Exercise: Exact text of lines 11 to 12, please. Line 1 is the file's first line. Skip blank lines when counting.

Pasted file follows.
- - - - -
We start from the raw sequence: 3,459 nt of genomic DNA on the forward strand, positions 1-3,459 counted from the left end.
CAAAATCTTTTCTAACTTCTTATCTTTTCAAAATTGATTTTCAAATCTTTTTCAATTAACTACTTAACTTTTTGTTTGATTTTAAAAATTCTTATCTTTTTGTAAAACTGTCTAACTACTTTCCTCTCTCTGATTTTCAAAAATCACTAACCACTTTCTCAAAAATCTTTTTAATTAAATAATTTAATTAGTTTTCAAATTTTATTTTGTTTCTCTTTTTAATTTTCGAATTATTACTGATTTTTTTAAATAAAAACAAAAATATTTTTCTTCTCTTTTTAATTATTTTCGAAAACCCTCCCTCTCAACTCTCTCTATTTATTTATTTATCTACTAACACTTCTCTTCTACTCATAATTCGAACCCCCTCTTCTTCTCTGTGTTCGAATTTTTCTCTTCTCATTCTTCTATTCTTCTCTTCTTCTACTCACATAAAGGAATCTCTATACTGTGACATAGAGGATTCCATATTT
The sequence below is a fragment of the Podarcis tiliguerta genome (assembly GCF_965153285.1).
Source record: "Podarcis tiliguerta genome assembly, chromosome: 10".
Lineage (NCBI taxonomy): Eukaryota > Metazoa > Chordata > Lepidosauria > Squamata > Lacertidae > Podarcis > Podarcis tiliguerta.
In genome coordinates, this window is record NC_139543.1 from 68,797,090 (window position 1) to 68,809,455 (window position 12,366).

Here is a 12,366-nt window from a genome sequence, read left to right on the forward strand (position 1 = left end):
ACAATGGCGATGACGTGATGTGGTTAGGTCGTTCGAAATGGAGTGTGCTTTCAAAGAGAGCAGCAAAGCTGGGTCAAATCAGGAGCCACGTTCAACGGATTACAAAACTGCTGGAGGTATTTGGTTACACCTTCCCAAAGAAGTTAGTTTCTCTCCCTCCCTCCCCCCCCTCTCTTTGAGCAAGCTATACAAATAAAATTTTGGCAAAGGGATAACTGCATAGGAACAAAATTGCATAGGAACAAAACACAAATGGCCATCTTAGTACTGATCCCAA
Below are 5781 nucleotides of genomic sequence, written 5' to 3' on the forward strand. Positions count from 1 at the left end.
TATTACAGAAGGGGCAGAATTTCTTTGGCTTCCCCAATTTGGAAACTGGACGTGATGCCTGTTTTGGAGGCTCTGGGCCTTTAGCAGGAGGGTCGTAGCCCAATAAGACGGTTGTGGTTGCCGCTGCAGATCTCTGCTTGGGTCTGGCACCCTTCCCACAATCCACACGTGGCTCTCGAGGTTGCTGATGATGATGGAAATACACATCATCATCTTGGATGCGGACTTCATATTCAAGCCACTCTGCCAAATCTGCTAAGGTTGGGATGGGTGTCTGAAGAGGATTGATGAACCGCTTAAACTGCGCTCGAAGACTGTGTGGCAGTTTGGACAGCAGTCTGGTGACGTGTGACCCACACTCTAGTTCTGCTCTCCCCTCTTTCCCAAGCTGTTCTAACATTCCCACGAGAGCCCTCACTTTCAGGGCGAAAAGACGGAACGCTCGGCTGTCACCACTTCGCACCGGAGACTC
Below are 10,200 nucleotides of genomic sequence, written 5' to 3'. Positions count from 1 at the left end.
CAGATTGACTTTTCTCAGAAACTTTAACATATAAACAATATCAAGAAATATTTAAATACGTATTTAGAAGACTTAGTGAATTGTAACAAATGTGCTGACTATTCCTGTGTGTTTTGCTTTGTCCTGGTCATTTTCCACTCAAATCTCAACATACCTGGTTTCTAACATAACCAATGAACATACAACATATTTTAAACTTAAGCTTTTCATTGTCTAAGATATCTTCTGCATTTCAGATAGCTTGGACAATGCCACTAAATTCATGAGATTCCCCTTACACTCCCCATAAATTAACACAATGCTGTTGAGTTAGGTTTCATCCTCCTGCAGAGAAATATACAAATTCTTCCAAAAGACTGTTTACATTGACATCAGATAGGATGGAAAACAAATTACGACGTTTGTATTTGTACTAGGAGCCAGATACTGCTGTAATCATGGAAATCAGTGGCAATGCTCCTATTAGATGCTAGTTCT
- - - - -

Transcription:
Below are 10,200 nucleotides of genomic sequence, written 5' to 3'. Positions count from 1 at the left end.
CAGATTGACTTTTCTCAGAAACTTTAACATATAAACAATATCAAGAAATATTTAAATACGTATTTAGAAGACTTAGTGAATTGTAACAAATGTGCTGACTATTCCTGTGTGTTTTGCTTTGTCCTGGTCATTTTCCACTCAAATCTCAACATACCTGGTTTCTAACATAACCAATGAACATACAACATATTTTAAACTTAAGCTTTTCATTGTCTAAGATATCTTCTGCATTTCAGATAGCTTGGACAATGCCACTAAATTCATGAGATTCCCCTTACACTCCCCATAAATTAACACAATGCTGTTGAGTTAGGTTTCATCCTCCTGCAGAGAAATATACAAATTCTTCCAAAAGACTGTTTACATTGACATCAGATAGGATGGAAAACAAATTACGACGTTTGTATTTGTACTAGGAGCCAGATACTGCTGTAATCATGGAAATCAGTGGCAATGCTCCTATTAGATGCTAGTTCT